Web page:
We all have bad runs, training weeks, or even whole training cycles leading up to a poor race.
There are two ways consider poor time performances.
- You can look at it as a failure and get yourself down about it.
- You can look at it as a challenge and motivation to work harder.
Let’s dive deeper in to #2!
When I moved from ultra marathons and a lot of long slow distance running to much less volume but more higher quality training, I had a great deal of running improvement with PRs from the 5k to the half marathon.
Now a couple years later I’ve gradually increased my average training volume, yet my race times have even slowed a bit.
Instead of using the last few racing seasons as ways to let me down, I’ve been able to rally and create motivation!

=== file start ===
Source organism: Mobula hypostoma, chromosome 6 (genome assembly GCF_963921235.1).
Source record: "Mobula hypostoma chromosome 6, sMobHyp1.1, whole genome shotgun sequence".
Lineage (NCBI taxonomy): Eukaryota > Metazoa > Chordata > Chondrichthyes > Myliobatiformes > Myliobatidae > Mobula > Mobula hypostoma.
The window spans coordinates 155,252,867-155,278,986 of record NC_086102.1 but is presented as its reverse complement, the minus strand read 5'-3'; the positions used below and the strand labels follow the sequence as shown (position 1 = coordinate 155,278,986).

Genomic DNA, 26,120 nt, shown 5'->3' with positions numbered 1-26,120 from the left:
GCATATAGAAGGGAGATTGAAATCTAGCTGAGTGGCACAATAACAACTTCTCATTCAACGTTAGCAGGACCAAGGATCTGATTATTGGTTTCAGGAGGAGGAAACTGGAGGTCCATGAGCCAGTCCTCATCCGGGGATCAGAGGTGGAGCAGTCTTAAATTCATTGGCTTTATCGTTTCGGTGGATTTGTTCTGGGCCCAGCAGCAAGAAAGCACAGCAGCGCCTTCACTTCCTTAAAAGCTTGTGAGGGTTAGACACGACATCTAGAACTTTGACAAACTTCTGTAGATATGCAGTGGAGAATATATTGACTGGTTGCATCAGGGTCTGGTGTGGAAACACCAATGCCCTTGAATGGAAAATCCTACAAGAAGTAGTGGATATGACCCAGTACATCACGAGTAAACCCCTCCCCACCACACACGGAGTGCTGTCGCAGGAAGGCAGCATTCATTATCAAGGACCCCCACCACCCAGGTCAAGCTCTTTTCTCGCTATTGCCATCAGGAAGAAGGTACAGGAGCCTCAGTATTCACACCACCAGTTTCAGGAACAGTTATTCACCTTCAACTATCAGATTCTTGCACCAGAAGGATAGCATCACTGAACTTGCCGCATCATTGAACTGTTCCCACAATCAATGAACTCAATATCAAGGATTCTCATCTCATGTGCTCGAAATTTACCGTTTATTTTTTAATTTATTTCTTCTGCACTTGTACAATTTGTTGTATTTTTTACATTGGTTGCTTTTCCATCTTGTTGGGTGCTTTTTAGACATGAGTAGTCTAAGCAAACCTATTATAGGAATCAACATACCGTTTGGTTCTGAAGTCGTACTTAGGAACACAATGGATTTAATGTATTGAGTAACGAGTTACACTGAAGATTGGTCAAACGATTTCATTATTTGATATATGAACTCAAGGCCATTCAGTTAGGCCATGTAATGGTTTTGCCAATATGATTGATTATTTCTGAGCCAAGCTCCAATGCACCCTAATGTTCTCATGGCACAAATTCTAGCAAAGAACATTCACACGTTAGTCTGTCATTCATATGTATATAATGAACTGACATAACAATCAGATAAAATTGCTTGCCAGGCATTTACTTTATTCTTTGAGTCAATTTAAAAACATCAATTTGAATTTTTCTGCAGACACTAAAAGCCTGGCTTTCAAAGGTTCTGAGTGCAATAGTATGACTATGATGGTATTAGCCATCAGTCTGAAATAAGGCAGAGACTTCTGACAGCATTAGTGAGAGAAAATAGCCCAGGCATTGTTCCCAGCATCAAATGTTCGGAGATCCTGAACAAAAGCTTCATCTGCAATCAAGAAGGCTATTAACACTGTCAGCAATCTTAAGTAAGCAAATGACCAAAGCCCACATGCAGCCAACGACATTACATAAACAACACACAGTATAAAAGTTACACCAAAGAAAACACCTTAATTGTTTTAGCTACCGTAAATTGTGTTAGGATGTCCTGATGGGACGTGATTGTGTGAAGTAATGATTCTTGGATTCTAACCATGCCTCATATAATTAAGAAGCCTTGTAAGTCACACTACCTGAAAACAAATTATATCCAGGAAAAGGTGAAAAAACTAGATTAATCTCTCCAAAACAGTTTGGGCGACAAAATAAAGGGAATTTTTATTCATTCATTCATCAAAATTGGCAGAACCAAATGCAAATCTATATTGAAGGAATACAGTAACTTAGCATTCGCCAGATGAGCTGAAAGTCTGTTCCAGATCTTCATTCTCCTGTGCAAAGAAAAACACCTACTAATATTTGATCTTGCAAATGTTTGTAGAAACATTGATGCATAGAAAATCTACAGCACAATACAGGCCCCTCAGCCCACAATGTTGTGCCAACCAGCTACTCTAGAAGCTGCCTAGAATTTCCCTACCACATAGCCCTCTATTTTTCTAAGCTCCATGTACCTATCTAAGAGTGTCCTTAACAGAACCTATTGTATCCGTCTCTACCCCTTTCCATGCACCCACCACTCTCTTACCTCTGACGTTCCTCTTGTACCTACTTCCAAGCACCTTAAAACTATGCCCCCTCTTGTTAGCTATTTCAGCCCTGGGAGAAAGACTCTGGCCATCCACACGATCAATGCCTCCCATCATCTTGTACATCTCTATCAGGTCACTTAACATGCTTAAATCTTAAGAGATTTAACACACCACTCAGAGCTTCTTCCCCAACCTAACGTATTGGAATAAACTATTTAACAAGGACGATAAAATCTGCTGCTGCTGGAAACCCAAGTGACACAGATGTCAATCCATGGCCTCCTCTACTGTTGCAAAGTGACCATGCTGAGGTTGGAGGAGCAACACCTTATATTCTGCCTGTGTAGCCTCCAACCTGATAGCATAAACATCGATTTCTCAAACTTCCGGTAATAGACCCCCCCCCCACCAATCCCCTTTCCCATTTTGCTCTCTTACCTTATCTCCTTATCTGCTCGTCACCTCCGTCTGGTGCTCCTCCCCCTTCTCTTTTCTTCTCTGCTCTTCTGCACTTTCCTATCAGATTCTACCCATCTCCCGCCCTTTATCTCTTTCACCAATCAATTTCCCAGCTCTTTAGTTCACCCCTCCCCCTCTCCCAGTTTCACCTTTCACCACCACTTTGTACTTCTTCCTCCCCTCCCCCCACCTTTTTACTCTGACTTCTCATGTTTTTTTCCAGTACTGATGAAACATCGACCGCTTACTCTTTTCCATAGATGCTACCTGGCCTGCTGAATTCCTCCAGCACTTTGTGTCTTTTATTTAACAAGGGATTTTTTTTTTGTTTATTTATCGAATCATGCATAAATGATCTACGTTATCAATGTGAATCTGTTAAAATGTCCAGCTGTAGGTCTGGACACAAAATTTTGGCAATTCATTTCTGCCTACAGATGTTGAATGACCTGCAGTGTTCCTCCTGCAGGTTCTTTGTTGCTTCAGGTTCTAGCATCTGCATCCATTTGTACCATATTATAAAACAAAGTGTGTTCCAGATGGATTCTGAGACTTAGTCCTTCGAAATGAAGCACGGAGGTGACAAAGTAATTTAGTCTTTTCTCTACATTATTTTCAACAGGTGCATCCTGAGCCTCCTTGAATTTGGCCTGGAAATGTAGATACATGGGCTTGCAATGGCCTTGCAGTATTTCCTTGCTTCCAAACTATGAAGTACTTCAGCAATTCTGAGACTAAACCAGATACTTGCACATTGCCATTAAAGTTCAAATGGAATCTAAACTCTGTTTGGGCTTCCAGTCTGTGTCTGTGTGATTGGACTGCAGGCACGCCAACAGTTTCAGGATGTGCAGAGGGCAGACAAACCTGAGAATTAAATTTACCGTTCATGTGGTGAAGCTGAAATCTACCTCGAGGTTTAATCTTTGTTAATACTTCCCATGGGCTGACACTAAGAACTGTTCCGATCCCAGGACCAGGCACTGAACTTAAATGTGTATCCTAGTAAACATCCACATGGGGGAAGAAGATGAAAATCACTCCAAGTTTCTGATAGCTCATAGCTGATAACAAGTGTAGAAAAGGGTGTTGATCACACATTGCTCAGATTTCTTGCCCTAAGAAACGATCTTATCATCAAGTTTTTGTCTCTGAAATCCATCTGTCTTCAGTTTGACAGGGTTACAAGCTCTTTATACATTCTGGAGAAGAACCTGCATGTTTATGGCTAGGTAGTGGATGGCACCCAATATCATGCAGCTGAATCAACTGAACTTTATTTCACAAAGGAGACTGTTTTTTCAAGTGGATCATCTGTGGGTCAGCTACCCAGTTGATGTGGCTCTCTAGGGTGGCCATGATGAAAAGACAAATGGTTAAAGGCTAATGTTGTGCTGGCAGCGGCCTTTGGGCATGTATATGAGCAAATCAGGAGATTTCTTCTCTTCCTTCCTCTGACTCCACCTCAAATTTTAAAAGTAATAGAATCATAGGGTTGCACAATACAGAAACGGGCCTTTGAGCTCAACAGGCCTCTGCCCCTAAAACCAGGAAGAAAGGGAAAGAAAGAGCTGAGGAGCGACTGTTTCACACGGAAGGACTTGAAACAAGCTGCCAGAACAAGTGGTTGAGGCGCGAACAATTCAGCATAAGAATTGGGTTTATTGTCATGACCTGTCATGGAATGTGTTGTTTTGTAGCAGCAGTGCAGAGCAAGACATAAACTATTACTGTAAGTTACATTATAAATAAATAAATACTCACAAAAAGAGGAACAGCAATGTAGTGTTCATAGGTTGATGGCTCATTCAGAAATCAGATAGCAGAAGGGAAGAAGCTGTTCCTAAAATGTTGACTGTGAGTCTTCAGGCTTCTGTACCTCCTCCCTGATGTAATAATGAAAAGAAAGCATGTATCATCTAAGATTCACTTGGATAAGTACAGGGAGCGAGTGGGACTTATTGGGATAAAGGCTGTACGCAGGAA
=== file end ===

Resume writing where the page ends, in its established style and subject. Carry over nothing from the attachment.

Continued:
In the last six months I’ve been able to up my volume a bit more and run more consistently than I’ve ever done. Along with this I’ve improved my diet by doing a great job of reducing my daily added sugar intake and have even dropped a few pounds!
It’s cliche, but it’s one of the most important things you must keep in mind, no matter what activity or skill yours striving to improve.
Setbacks happen, but as Tina Muir from The Runners Connect said, “I’ve always been glad for every one of my injuries” and that’s because they teach us about weaknesses and things we are overlooking in our diet or training. In the Runners Connect podcast, Dr. Beecham discusses why failure should happen and how it can strengthen you.
And the video above, while the story of a cyclist, is a fantastic short documentary about using a devastating disappointment as motivation to take his training to new heights.
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